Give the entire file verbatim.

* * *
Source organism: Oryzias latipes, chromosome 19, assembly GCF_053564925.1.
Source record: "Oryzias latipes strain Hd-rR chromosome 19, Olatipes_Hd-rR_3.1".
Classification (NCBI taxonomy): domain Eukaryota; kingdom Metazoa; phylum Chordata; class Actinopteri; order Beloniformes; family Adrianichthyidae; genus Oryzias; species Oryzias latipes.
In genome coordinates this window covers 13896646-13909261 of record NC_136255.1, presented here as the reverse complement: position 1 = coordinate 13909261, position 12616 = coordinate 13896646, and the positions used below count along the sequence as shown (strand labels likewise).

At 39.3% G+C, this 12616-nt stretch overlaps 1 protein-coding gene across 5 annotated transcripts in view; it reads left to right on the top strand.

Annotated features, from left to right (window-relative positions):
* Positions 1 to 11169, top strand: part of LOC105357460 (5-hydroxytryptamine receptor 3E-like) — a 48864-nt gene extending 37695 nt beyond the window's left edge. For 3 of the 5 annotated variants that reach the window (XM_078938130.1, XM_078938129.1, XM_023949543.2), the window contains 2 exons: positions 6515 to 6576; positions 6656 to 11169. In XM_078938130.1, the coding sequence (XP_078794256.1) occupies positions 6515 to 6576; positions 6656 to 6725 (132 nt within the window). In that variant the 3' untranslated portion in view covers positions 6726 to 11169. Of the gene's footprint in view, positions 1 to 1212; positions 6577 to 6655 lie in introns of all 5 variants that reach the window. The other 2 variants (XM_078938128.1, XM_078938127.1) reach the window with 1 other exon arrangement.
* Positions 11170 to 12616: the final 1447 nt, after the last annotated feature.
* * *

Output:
Source organism: Oryzias latipes, chromosome 19, assembly GCF_053564925.1.
Source record: "Oryzias latipes strain Hd-rR chromosome 19, Olatipes_Hd-rR_3.1".
Classification (NCBI taxonomy): domain Eukaryota; kingdom Metazoa; phylum Chordata; class Actinopteri; order Beloniformes; family Adrianichthyidae; genus Oryzias; species Oryzias latipes.
In genome coordinates this window covers 13896646-13909261 of record NC_136255.1, presented here as the reverse complement: position 1 = coordinate 13909261, position 12616 = coordinate 13896646, and the positions used below count along the sequence as shown (strand labels likewise).

At 39.3% G+C, this 12616-nt stretch overlaps 1 protein-coding gene across 5 annotated transcripts in view; it reads left to right on the top strand.

Annotated features, from left to right (window-relative positions):
* Positions 1 to 11169, top strand: part of LOC105357460 (5-hydroxytryptamine receptor 3E-like) — a 48864-nt gene extending 37695 nt beyond the window's left edge. For 3 of the 5 annotated variants that reach the window (XM_078938130.1, XM_078938129.1, XM_023949543.2), the window contains 2 exons: positions 6515 to 6576; positions 6656 to 11169. In XM_078938130.1, the coding sequence (XP_078794256.1) occupies positions 6515 to 6576; positions 6656 to 6725 (132 nt within the window). In that variant the 3' untranslated portion in view covers positions 6726 to 11169. Of the gene's footprint in view, positions 1 to 1212; positions 6577 to 6655 lie in introns of all 5 variants that reach the window. The other 2 variants (XM_078938128.1, XM_078938127.1) reach the window with 1 other exon arrangement.
* Positions 11170 to 12616: the final 1447 nt, after the last annotated feature.